Bond Funds have been an important part of a diversified investment portfolio for decades.  And while the Bond Market has suffered a lot in 2022 and 2023 with rising interest rates, investors still need a place to invest “cash” which is why we’re taking a look at two of the biggest bond funds – BND vs BNDX.

BND and BNDX are both popular options for fixed-income investors. Both of these ETFs offer exposure to bond markets, but with different approaches.

In this article, we’ll explore the basics of BND and BNDX, their top holdings, performance, annual returns, dividend, and expense ratio, so you can make an informed decision.

The Basics







Index Barclays Capital U.S. Aggregate Bond Index Barclays Global Aggregate Bond Index
Expense Ratio 0.035% 0.08%
Issuer Vanguard Vanguard
Structure ETF ETF
Inception Date 4/10/2007 4/6/2013
AUM $53.8B $27.1B
Holdings 9,398 6,175

BND tracks the Bloomberg Barclays U.S. Aggregate Bond Index, which includes a broad range of investment-grade U.S. bonds. It has a relatively low expense ratio of 0.04%, making it an attractive option for long-term investors.

BNDX tracks the Bloomberg Barclays Global Aggregate ex-USD Float Adjusted RIC Capped Index, which includes investment-grade bonds from around the world, excluding the United States. Its expense ratio is slightly higher at 0.20%, but it offers exposure to a broader range of international bonds.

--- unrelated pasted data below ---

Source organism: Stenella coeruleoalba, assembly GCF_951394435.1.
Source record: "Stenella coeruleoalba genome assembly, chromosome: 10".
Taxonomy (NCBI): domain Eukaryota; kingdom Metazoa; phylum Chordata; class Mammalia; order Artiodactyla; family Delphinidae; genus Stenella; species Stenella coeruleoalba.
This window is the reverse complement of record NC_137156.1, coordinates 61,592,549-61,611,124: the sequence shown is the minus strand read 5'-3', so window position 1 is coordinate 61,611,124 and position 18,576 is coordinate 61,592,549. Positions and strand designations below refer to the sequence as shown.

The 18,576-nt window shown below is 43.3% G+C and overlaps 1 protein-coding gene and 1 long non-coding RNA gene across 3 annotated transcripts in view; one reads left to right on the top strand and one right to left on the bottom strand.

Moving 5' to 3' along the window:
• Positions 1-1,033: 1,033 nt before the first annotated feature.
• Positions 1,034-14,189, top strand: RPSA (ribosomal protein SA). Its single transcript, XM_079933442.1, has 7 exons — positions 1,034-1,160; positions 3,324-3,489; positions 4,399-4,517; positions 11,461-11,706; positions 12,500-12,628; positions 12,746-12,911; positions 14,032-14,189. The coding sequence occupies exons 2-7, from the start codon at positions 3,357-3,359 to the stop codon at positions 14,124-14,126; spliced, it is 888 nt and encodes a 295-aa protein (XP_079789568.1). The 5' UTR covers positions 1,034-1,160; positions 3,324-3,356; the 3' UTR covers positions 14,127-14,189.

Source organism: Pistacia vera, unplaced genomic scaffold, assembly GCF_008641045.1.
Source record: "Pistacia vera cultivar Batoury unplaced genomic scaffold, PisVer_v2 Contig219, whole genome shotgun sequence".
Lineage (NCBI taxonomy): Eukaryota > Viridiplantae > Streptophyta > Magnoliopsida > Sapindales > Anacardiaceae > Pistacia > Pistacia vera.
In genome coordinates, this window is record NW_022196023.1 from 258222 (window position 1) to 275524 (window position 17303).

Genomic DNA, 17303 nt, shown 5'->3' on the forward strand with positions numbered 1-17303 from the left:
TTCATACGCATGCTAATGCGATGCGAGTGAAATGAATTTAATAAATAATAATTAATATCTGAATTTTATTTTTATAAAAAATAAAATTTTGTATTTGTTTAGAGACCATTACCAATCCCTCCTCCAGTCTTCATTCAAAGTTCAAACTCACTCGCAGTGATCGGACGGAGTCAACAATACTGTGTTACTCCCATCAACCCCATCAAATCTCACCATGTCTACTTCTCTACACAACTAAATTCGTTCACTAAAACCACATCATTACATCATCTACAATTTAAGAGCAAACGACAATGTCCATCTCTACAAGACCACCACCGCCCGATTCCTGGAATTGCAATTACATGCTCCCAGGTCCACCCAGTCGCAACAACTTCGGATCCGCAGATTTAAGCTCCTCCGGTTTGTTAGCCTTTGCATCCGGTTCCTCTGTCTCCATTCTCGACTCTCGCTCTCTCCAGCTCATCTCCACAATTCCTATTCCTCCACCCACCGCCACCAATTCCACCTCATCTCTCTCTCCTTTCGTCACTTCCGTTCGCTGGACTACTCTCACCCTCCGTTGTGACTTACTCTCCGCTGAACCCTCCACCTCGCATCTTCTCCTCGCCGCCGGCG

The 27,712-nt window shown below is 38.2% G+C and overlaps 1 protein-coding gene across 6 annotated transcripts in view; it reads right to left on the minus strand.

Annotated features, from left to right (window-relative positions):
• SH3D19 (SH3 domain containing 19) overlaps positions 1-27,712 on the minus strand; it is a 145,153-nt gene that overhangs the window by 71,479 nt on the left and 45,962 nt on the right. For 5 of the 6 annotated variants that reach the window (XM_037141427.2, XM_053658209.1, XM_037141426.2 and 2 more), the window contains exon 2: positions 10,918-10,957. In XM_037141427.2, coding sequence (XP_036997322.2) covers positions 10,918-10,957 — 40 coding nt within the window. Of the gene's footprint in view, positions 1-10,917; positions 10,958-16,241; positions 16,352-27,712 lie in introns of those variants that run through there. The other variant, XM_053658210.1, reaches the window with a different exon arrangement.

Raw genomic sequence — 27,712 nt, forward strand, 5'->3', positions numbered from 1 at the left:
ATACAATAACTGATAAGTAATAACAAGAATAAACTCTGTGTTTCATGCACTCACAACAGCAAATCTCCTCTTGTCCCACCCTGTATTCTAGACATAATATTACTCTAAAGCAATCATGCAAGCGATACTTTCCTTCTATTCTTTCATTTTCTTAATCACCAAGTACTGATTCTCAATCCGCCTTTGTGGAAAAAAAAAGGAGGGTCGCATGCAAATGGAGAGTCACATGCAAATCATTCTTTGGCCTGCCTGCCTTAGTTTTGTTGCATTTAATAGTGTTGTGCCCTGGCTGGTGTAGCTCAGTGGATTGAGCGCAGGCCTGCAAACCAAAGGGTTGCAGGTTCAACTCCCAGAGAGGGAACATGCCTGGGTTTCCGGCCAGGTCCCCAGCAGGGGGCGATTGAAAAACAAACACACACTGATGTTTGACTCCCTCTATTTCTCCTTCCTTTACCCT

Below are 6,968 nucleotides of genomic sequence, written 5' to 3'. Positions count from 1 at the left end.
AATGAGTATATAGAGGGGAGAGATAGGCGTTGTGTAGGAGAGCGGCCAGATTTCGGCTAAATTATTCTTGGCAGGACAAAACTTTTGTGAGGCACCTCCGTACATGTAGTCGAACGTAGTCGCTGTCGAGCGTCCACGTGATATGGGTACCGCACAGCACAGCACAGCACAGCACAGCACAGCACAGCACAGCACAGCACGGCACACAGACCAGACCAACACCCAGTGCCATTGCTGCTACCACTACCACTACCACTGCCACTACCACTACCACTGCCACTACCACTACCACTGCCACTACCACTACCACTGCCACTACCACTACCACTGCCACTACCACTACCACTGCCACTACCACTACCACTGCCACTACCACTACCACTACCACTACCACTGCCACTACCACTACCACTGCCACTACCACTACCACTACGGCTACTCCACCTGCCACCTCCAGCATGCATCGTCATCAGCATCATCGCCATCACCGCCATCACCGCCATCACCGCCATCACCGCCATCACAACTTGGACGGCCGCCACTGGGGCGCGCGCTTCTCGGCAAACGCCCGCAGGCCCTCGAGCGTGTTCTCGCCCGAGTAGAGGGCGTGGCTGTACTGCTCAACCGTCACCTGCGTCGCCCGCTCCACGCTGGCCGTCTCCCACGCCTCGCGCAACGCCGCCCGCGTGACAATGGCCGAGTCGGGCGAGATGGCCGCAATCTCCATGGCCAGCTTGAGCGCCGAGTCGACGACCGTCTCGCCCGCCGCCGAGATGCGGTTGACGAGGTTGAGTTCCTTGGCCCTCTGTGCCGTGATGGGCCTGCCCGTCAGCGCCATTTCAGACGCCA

Top Holdings

The top holdings of BND include U.S. Treasury bonds, mortgage-backed securities, and corporate bonds from companies like Apple and Microsoft.

In contrast, the top holdings of BNDX include Japanese and European government bonds, as well as bonds from international corporations such as Toyota and Nestle. Both ETFs provide a diversified mix of bonds that help to mitigate risks in the bond market.



When it comes to performance, BND and BNDX have shown steady growth over the years. However, BND has consistently outperformed BNDX, largely due to the strength of the U.S. economy and the U.S. dollar.

In the past 5 years, BND has returned an average annual rate of 4.23%, while BNDX has returned 1.31%. However, it’s important to note that past performance does not guarantee future results.


Annual Returns

Over the past decade, BND has shown consistent annual returns ranging from 2.09% to 8.72%. In contrast, BNDX has had more volatile annual returns, ranging from -3.95% to 9.74%.

While BNDX has the potential for higher returns due to its exposure to international bonds, it also carries a higher level of risk.


Both BND and BNDX pay out dividends on a regular basis, with BND offering a slightly higher yield of 2.69%. BNDX has a dividend of 1.55%.


BND vs BNDX the Final Verdict

When it comes to choosing between BND and BNDX, investors should consider their investment goals and risk tolerance.

BND provides a diversified exposure to the US bond market, while BNDX offers exposure to international bonds.

Both funds have similar expense ratios and dividend yields, but BNDX has historically performed better than BND.

Ultimately, the decision between the two funds will depend on an investor’s individual circumstances and preferences. It’s always a good idea to do your research and consult with a financial advisor before making any investment decisions.